CD (also referred to as spasmodic torticollis) is a form of focal dystonia manifested by abnormal postures or movements produced by involuntary contractions of muscles in the neck, often associated with tremor (31–34) and pain (1, 6). In nearly a third of the cases of CD, regions outside of the neck are also involved with dystonia (35). Dystonia has an estimated prevalence of about 40 per 100,000 persons (36) and CD about 10 per 100,000, with an average age at onset of 40 years (1, 36–40). In isolated (primary) CD, about 12% of cases have a family history of dystonia, tremor or both (41, 42). There are many secondary causes of CD including neck injury (43). Although most patients have persistent, chronic symptoms, up to 20% experience spontaneous, but typically transient, remission, especially in younger individuals (1, 44). Patients with CD assume different combinations of head postures such as torticollis, laterocollis, retrocollis, and anterocollis, also categorized according to the “Col-Cap concept” (21,45). Patients with predominant anterocollis or retrocollis are often excluded from clinical trials of BoNT because this form of CD is more challenging to treat (21). In these patients using electromyography (EMG) or ultrasound to guide the injection may improve muscle targeting and outcomes (1).
An interesting phenomenon in CD, as in other forms of dystonia, is the alleviating maneuver, also referred to as “sensory trick” or “geste antogniste” (31, 46, 47). It is used in up to 90% of patients to reduce their dystonic posture and movement (46) which often complicates selection of muscles for injection with BoNT (46, 48). Alleviating maneuvers may not only “correct” abnormal postures but also can reduce dystonic head tremor (31, 49, 50). For example, arm raising has been found to effectively reduce head tremor in CD (31). Besides awareness of alleviating maneuvers, the clinician must be able to differentiate between contractions of the primary (agonist) versus compensatory (antagonistic) muscles in order to select the most appropriate muscles for targeting with BoNT (46, 47, 51).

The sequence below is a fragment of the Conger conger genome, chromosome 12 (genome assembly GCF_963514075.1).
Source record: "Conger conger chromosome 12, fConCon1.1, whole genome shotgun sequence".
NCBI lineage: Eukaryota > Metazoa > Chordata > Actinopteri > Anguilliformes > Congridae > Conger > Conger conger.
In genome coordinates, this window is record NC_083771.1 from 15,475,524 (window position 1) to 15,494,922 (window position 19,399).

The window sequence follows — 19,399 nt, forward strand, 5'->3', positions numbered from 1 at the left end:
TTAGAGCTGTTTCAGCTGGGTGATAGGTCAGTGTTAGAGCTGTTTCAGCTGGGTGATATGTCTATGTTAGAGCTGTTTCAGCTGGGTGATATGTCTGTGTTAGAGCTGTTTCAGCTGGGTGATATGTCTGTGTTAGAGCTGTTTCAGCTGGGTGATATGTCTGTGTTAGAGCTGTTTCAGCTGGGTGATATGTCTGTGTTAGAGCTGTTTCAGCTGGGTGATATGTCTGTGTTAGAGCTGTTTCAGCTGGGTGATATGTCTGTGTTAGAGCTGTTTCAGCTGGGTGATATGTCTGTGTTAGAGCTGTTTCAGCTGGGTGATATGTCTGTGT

The assessment of BoNT efficacy largely relies on clinical rating scales, such as the Toronto Western Spasmodic Torticollis Rating Scale (TWSTRS) and Tsui score (52–54). Of the two, TWSTRS is the most frequently used and validated scale (1, 54). However, the TWSTRS scale is not without limitations, particularly when used in clinically mild CD (31, 46). Another limitation of TWSTRS is that it does not assess head tremor (55). Several studies have determined that the minimal clinically important change for improvement is 8–12-point reduction in total TWSTRS score (56).
Several RCTs and long-term observational studies (57) have demonstrated the efficacy of BoNTA in the treatment of CD (1, 8). In this review we will focus on RCTs (Table 1) (58–82), although we acknowledge that placebo-controlled trials have important limitations, such as short duration of treatment, placebo effect, inflexible designs in which the therapy is not individualized, and other problems (83–85). Furthermore, open-label and observational longitudinal studies have provided important information besides efficacy, such as dosing and long-term safety (86–90).
While most studies involve BoNTA, trials assessing the safety and efficacy of BoNTB have found similar results (1, 70, 73, 75, 78, 90). There are few head-to-head trials comparing various formulations of BoNT. One study, involving 40 patients with CD, found no difference in efficacy between incobotulinumtoxinA and onabotulinumtoxinA at a 1:1 unit dose ratio (91). Another RCT, involving 103 patients, showed no significant difference between abobotulinumtoxinA and onabotulinumtoxinA at a dose ratio of 2.5:1 units (77). Two studies compared BoNTA with BoNTB at a dose ratios of 1 U BoNTA to 40 U of BoNTB (69) and at 1:66.7 (79), respectively, showed similar clinical efficacy and safety, however the frequency of dry mouth and injection pain was higher with BoNTB and the clinical effect has been found to last longer with BoNTA treatment in the study using a 1:40 ratio (69).